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When to use partial fraction?

  1. Mar 14, 2009 #1
    1. The problem statement, all variables and given/known data

    do we look at the nominator or the denominator? are we trying to separate them? factoring them?

    thanks
     
  2. jcsd
  3. Mar 14, 2009 #2

    tiny-tim

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    Hi myusernameis! :wink:
    The denominator. And you factor it. :smile:
     
  4. Mar 14, 2009 #3
    thanks for the answers!

    so let's say i have this long equation in denom.

    [tex]\frac{1}{(s^2+1)(s^2+4s-12)}[/tex]

    i can factor one of them to look like:

    [tex]\frac{1}{(s^2+1)(s+6)(s-4)}[/tex]

    but then how do I know if I should use A +B or As+B, Cs+D, etc..?
     
  5. Mar 14, 2009 #4

    tiny-tim

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    erm :redface: … nooo!
    sorry, not following you …

    for a linear denominator, it's just a number on the top,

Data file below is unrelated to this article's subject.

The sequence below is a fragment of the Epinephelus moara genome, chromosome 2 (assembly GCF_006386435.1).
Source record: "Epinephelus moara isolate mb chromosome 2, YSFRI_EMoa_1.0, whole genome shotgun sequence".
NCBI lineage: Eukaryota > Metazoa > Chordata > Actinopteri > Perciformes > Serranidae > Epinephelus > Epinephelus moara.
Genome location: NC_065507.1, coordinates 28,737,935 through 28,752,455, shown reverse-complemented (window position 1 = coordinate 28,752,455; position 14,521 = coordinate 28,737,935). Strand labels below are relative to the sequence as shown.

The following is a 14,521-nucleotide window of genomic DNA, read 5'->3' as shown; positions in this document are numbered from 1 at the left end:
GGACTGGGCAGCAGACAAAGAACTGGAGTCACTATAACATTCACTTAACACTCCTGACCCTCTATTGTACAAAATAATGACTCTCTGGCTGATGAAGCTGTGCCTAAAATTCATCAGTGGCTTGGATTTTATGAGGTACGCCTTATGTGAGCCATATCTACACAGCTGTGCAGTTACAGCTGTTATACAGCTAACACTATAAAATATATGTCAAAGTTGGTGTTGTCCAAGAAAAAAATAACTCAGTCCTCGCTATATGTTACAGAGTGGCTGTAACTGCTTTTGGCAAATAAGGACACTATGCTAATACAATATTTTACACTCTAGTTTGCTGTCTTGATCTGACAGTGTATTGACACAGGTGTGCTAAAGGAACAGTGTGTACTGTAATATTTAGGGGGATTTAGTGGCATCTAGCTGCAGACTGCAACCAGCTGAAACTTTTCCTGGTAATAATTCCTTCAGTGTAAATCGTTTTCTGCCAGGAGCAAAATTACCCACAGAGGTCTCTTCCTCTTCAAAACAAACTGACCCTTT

for a quadratic denominator, it's a linear top :smile:
     
  6. Mar 14, 2009 #5

    haha made a mistake... so with that, do i use As+ B?

    what if it's (s^2+2)(s^2+3)(s^2+5), ie, several s squares?
     
  7. Mar 14, 2009 #6

    if was supposed to be a (s+6)(s-2)....
     
  8. Mar 14, 2009 #7

    tiny-tim

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    each one has a linear top :smile:
    each one has a number on the top
     
  9. Mar 14, 2009 #8
    ok,

    taking this example again: (s^2+2)(s^2+3)(s^2+5)

    would it be: 1 = (As+B)/(s^2+2)(s^2+3)(s^2+5) + (Cs+D)/(s^2+2)(s^2+3)(s^2+5) + (Es+F)/(s^2+2)(s^2+3)(s^2+5) ?
     
  10. Mar 14, 2009 #9

    tiny-tim

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    uhh? :confused:

    it's 1/(s2+2)(s2+3)(s2+5)

    = (As+B)/(s2+2) + (Cs+D)/(s2+3) + (Es+F)/(s2+5)
     
  11. Mar 14, 2009 #10
    haha brain fart on my part(i hope)


    thanks
     
  12. Mar 14, 2009 #11

    tiny-tim

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    wow! where's your brain? :biggrin:
     
  13. Mar 14, 2009 #12
    are you a math teacher?
    if you don't mind me asking!
     
  14. Mar 14, 2009 #13

    tiny-tim

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    i'm just a little goldfish …

    trying to make sense of the bowliverse! :smile:
     
  15. Mar 14, 2009 #14
    haha! well, thanks for the help!
     
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